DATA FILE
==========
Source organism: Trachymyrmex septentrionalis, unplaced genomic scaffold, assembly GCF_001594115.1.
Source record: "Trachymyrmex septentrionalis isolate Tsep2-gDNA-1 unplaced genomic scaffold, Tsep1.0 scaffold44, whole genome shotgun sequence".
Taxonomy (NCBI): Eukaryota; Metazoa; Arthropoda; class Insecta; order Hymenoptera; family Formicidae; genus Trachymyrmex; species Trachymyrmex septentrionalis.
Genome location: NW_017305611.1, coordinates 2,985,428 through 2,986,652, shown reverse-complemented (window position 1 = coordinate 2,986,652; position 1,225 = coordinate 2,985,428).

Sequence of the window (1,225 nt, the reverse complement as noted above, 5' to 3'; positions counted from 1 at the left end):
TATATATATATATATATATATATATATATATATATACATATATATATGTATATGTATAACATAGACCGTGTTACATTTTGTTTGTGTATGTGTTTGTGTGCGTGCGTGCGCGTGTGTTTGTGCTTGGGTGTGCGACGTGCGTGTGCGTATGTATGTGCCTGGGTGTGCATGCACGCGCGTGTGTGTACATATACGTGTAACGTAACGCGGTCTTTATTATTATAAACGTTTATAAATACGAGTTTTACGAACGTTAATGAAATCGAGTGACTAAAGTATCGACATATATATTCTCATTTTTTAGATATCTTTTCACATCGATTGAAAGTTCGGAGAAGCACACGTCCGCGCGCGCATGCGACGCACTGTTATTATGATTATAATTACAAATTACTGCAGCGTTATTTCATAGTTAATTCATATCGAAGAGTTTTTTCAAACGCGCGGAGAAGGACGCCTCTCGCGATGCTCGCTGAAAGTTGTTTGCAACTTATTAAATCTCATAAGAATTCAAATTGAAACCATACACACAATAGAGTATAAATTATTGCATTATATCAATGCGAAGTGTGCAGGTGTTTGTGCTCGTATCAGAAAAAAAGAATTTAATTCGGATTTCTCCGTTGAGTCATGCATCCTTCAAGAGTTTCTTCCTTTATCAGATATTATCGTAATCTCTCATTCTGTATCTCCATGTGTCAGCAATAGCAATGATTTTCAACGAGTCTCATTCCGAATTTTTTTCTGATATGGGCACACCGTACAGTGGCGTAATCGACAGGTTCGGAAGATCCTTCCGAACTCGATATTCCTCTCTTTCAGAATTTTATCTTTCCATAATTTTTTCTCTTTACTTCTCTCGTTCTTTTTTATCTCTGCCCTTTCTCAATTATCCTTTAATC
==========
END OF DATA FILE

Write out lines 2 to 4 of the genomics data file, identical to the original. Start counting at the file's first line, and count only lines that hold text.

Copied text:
Source record: "Trachymyrmex septentrionalis isolate Tsep2-gDNA-1 unplaced genomic scaffold, Tsep1.0 scaffold44, whole genome shotgun sequence".
Taxonomy (NCBI): Eukaryota; Metazoa; Arthropoda; class Insecta; order Hymenoptera; family Formicidae; genus Trachymyrmex; species Trachymyrmex septentrionalis.
Genome location: NW_017305611.1, coordinates 2,985,428 through 2,986,652, shown reverse-complemented (window position 1 = coordinate 2,986,652; position 1,225 = coordinate 2,985,428).